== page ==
and the Image
2001 MMLA Convention
is Assistant Professor of English at Southern Illinois University
David A. Brenner has taught Jewish Studies, German Studies, and Holocaust Studies at a number of universities, including Brandeis, Cornell, the University of Texas, and the University of Colorado. Since 1998 he has been a professor at Kent State University, where he serves as Chair of Ethnic Heritage and Jewish Studies Programs. Recent publications include Marketing Identities: The Invention of Jewish Ethnicity (Wayne State University Press, 1998) and a version of the paper he will be presenting here, which appeared in Germanic Review (2000). He is the recipient of numerous grants and fellowships from the Mellon and Humboldt foundations as well as from Fulbright, DAAD, NEH, and the United States Holocaust Memorial Museum. In addition, he is currently the executive director of the Ohio Council on Holocaust Education.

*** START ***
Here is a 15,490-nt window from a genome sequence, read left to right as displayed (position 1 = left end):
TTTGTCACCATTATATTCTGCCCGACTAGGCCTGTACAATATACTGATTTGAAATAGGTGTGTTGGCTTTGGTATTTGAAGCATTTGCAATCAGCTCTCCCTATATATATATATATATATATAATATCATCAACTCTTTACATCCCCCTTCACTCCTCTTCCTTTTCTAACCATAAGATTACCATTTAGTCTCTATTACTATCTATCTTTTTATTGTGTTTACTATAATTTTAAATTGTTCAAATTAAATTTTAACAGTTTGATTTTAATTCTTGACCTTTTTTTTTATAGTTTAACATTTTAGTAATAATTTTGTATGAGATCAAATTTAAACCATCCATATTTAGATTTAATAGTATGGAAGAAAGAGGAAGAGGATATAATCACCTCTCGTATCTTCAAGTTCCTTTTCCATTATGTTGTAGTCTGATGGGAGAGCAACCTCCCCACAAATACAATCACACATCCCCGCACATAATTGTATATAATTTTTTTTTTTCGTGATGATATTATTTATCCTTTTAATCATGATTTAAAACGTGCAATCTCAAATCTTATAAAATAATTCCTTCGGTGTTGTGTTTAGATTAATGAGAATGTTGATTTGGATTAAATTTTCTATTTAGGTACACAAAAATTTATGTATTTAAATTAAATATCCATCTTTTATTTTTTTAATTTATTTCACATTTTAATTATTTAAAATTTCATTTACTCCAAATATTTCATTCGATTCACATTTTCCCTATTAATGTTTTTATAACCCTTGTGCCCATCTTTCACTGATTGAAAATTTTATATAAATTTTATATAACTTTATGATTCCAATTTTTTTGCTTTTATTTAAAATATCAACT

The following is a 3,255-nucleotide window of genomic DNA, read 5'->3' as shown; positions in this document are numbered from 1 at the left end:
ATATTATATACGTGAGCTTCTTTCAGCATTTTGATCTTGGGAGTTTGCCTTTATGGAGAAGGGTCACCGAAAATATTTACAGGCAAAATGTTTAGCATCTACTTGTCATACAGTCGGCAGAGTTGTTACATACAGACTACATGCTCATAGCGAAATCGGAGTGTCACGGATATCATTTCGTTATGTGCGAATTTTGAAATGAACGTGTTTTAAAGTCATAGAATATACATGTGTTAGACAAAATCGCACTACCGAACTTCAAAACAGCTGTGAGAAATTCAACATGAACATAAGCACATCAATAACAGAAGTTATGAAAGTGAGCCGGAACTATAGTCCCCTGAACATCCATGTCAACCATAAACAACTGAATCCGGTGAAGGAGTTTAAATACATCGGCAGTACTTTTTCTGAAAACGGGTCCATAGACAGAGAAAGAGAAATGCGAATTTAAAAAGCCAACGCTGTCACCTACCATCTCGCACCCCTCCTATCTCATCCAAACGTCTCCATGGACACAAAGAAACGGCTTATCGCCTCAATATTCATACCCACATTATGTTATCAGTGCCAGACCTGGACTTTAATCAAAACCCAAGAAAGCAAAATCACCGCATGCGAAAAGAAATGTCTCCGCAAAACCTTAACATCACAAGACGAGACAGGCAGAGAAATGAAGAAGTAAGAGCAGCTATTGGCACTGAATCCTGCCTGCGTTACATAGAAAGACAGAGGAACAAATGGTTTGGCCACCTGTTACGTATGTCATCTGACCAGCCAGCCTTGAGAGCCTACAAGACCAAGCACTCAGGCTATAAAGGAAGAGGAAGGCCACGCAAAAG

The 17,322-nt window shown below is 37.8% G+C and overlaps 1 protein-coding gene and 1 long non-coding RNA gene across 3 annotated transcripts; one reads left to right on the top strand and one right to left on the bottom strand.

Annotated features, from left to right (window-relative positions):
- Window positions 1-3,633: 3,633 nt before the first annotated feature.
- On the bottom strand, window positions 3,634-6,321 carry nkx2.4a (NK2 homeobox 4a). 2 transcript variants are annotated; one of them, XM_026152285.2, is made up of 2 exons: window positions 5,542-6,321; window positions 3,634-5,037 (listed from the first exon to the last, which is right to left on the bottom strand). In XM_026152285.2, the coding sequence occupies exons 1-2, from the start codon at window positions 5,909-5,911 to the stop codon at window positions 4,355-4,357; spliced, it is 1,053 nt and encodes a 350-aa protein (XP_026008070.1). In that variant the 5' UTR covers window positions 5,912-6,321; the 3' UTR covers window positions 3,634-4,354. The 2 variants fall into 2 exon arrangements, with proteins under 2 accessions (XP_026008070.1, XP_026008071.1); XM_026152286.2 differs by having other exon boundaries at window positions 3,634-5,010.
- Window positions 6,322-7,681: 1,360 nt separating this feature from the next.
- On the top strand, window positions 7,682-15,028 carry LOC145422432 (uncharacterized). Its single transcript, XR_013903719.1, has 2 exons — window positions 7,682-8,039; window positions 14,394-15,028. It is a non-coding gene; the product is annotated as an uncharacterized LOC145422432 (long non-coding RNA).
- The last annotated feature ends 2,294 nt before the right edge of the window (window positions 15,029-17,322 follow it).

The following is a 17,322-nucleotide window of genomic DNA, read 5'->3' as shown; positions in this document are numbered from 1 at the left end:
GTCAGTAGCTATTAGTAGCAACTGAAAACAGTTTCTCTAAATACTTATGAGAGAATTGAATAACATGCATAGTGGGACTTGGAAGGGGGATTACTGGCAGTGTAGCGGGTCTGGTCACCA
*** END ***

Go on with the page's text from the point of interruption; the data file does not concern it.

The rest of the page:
Matthias Bruhn's doctoral thesis (1997) on Nicolas Poussin's correspondence led him to the Research Department for Political Iconography at the University of Hamburg, where he has worked since 1997. He is in charge of a multi-media project titled "Warburg Electronic Library," which provides a digital workspace for art-historical research. He is editor of Darstellung und Deutung. Abbilder der Kunstgeschichte [Representation and Interpretation. Images of Art History], Weimar 2000. He is also editor of H-ArtHist, the H-Net Information Network for Art History. In 2000, he held a Clark Art Institute Fellowship, and currently holds a J. Paul Getty Postdoctoral Fellowship. His research focuses on political iconography of the Renaissance and Baroque periods, computing and the humanities, and mass media imagery.